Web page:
Supply Chain Due Diligence Act (LkSG): Key Points at a Glance

2 min read
Sep 6, 2023 7:29:00 AM

With the new Supply Chain Due Diligence Act (LkSG), which came into force on January 1, 2023, businesses are entering a new era of corporate responsibility. The law places a particular focus on the protection of human rights throughout the supply chain and ensures that ethical and human rights standards are considered not just domestically, but globally. With this, Germany sends a strong message that human rights violations within supply chains will not be tolerated and calls on companies to act proactively and preventively.

Scope of the LkSG

From 2023, the LkSG applies to companies whose main administration or statutory headquarters is in Germany. Initially, it affects companies with at least 3,000 employees, but from 2024, it will also apply to companies with over 1,000 employees. Not only large corporations but also SMEs should familiarize themselves with the LkSG’s requirements. Especially concerning supplier contracts and delivery terms, breaches can lead to contractual penalties and reputation loss with customers and partners.

Due Diligence Obligations Overview

Under § 3 LkSG, companies are obligated to observe human rights and environmental due diligence within their supply chain. Central to this is integrating these duties into corporate policy. This includes:

  • Risk identification and conducting a risk analysis: Companies must analyze risks related to their activities and business relationships. The “Know Your Supplier” (KYS) principle, which emphasizes a deep understanding and vetting of suppliers, is also crucial.
  • Establishing and communicating a human rights strategy: Based on the risk analysis, companies should adopt a policy statement and subsequent measures.
  • Introduction of preventive measures: Based on the risk analysis, preventative actions should be developed and implemented to avoid potential human rights violations.
  • Incorporating the human rights strategy in business operations: All business processes must be reviewed considering the human rights strategy.
  • Taking remedial measures: If there are human rights violations in the supply chain, actions must be taken.
  • Setting up a grievance system: An accessible and confidential complaint system must be established.
  • Reporting obligations: Companies must report annually on their due diligence measures.

Extent of the Due Diligence Obligations

Although the LkSG establishes comprehensive due diligence obligations, they are efforts-based and not results-based. This means companies must demonstrate that all necessary measures are taken to prevent human rights violations in their supply chain. However, there’s no guarantee required that such violations are actually avoided.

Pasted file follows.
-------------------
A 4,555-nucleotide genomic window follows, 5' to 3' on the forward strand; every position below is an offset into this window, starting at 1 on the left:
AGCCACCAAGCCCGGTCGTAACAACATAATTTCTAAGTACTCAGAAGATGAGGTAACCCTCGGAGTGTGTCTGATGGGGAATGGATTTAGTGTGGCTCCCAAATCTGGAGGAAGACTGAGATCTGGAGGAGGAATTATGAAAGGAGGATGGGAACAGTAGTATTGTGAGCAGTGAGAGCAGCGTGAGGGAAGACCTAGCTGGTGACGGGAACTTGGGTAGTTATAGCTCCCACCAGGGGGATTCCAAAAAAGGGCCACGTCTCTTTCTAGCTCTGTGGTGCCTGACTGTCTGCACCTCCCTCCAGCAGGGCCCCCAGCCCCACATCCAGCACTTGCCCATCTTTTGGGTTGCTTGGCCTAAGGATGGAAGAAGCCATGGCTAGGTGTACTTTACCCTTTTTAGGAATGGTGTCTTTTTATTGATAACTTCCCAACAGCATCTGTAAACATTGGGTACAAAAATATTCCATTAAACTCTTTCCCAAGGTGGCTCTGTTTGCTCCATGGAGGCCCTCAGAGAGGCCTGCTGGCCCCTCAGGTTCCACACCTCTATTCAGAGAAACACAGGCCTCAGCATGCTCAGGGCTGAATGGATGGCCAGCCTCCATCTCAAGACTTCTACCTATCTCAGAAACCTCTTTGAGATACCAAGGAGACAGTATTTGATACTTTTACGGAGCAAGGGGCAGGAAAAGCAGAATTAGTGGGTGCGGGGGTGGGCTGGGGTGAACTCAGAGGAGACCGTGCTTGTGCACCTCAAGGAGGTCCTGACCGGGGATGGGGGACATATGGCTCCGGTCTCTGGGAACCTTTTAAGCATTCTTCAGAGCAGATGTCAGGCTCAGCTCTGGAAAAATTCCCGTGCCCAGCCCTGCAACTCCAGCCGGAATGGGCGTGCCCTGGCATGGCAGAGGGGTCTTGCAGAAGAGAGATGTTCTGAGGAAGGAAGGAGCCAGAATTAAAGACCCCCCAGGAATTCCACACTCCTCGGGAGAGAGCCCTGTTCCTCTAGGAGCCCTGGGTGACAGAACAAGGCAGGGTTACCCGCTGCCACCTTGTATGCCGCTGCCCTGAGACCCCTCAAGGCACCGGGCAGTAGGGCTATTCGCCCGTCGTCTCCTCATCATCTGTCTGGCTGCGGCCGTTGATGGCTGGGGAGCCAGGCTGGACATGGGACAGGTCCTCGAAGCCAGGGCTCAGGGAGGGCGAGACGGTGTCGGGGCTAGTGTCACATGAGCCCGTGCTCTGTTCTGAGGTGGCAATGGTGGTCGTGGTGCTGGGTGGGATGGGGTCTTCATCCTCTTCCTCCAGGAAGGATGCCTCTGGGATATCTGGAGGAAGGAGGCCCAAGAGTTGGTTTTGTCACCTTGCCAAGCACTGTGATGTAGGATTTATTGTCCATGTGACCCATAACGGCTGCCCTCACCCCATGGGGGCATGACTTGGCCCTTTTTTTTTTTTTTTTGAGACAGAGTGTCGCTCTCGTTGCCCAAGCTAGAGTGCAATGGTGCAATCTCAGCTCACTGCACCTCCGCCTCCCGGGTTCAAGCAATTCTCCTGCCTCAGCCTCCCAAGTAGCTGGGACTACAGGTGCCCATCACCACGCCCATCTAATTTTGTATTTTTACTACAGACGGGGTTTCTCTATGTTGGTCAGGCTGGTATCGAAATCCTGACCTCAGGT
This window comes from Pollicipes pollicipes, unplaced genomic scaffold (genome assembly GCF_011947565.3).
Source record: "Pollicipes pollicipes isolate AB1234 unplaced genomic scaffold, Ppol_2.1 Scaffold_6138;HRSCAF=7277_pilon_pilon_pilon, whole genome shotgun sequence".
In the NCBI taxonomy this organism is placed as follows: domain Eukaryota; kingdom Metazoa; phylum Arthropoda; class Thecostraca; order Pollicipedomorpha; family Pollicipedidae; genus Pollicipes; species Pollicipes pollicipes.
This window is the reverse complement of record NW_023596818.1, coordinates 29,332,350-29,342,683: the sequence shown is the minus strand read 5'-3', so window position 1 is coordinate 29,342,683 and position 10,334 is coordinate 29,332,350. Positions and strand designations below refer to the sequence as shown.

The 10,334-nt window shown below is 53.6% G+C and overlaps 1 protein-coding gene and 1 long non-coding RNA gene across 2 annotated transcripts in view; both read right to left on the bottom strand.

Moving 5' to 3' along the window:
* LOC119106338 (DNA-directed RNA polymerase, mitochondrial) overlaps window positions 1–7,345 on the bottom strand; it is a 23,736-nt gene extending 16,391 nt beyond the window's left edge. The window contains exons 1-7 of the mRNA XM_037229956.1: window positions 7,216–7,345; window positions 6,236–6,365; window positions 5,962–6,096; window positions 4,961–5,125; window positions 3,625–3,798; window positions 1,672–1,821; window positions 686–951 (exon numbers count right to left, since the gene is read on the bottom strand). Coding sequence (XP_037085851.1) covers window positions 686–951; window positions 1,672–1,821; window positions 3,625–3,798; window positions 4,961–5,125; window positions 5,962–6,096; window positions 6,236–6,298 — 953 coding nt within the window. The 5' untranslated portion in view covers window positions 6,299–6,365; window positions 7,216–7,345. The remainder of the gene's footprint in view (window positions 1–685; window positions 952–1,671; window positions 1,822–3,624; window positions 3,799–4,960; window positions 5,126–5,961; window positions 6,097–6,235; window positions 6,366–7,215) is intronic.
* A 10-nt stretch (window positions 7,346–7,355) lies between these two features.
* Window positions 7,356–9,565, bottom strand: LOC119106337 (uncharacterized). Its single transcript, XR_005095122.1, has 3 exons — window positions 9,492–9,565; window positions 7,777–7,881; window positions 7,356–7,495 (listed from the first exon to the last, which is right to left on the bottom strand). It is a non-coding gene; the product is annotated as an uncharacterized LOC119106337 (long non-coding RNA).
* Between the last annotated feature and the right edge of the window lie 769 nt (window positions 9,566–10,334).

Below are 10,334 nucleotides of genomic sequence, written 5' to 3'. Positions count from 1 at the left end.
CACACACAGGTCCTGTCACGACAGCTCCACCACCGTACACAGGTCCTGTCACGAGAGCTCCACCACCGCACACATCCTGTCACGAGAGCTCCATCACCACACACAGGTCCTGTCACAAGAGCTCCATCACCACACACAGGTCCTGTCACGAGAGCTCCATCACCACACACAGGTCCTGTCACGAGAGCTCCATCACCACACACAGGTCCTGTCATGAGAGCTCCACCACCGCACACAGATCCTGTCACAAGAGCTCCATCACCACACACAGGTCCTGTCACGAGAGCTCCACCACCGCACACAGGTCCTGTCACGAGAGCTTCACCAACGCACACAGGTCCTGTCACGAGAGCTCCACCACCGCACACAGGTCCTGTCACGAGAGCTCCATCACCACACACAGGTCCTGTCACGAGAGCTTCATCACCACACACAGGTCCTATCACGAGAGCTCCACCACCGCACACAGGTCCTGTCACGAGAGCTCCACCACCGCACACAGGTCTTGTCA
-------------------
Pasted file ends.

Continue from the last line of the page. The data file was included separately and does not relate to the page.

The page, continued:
The specific design and intensity of the obligations depend on various factors, including the type and scope of the business, potential risks, and the degree of influence a company has on its suppliers. The law therefore advocates for a dynamic approach tailored to the individual circumstances, taking into account each company’s realities and capabilities.

Penalty Framework of the LkSG

If companies breach the LkSG provisions, they face not only reputational damages but also significant financial sanctions. The law provides for strict fines for non-compliance, with penalties varying depending on the size and annual turnover of the company. 

While natural persons can face fines of up to 800,000 Euros, depending on the severity of the breach, companies can be fined from over 400 million Euros up to 2% of their average annual turnover. This underscores the seriousness with which the legislator views compliance with due diligence obligations and urges company management for thorough and careful implementation of the law.


The LkSG intensifies compliance requirements and highlights liability risks for companies. Business leaders are challenged to carefully review current regulations and integrate them into their business practices. Non-compliance risks administrative penalties and significant fines. Existing compliance management systems can serve as a foundational framework but may require adjustments, especially in contractual agreements with suppliers.

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